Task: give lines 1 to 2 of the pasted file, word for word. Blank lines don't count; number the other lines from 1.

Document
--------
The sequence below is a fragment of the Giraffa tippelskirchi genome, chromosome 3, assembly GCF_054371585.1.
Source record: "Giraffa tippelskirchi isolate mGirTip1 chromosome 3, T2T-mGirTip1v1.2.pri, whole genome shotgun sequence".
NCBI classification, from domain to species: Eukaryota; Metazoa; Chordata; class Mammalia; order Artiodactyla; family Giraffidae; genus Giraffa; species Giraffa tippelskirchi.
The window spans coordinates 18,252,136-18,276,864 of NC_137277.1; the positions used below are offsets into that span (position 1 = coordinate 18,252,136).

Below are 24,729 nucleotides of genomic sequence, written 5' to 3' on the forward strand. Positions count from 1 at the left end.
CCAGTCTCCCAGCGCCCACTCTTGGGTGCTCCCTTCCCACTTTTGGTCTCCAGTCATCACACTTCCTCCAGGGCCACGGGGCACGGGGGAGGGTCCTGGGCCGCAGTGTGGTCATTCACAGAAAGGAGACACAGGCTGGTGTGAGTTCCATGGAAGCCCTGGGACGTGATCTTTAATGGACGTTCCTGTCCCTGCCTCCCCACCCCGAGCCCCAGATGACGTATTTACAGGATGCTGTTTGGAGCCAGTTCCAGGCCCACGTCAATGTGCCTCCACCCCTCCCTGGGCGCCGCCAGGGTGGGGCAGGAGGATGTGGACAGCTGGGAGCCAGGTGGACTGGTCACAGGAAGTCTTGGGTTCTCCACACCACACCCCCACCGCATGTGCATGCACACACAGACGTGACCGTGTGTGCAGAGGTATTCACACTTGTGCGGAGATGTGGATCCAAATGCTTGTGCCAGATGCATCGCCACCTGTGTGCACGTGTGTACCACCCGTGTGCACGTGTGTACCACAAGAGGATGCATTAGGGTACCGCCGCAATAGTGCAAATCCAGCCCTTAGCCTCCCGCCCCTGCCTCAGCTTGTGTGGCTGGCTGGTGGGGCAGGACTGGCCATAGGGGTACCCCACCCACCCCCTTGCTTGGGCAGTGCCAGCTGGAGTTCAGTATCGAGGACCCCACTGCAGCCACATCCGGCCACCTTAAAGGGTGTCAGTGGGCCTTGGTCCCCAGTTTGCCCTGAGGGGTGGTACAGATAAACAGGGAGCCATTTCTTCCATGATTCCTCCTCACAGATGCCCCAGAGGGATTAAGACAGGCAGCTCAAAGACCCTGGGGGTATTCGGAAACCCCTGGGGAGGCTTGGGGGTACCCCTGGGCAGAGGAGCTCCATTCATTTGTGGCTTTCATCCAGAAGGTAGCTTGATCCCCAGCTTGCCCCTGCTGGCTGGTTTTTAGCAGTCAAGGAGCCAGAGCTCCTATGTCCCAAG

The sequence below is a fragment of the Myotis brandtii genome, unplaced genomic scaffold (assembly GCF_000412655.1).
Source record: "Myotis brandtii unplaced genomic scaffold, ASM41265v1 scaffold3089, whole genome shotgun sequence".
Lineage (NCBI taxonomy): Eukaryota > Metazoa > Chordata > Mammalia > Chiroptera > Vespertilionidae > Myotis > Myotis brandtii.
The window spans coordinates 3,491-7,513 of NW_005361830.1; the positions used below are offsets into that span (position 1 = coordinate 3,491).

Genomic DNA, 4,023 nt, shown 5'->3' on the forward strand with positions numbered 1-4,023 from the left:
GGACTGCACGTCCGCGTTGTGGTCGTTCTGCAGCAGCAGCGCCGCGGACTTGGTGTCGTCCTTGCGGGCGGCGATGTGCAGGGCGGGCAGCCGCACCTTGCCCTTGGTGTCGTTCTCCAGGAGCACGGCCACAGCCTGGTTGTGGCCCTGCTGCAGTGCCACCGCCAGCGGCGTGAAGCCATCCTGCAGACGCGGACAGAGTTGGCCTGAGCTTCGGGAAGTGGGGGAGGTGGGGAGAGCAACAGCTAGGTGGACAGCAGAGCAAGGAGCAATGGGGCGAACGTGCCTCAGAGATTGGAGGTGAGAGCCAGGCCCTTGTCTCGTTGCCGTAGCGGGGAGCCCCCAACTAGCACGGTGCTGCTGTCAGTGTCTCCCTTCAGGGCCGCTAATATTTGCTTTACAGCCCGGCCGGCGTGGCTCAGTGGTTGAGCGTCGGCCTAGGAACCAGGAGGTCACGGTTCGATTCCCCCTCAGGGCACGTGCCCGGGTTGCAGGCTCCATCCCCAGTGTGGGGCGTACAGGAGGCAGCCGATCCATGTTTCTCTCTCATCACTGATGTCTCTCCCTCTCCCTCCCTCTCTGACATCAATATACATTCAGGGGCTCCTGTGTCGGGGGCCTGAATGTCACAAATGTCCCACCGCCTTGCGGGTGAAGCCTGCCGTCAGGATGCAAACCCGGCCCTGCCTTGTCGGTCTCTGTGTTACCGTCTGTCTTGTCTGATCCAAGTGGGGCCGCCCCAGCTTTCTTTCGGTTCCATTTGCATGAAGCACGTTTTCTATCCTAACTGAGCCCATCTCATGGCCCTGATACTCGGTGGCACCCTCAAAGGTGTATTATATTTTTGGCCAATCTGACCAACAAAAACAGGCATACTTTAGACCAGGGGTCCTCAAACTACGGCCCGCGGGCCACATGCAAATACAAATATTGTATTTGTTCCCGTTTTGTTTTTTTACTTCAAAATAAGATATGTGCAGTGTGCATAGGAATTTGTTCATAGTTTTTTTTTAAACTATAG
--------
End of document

The sequence below is a fragment of the Giraffa tippelskirchi genome, chromosome 3, assembly GCF_054371585.1.
Source record: "Giraffa tippelskirchi isolate mGirTip1 chromosome 3, T2T-mGirTip1v1.2.pri, whole genome shotgun sequence".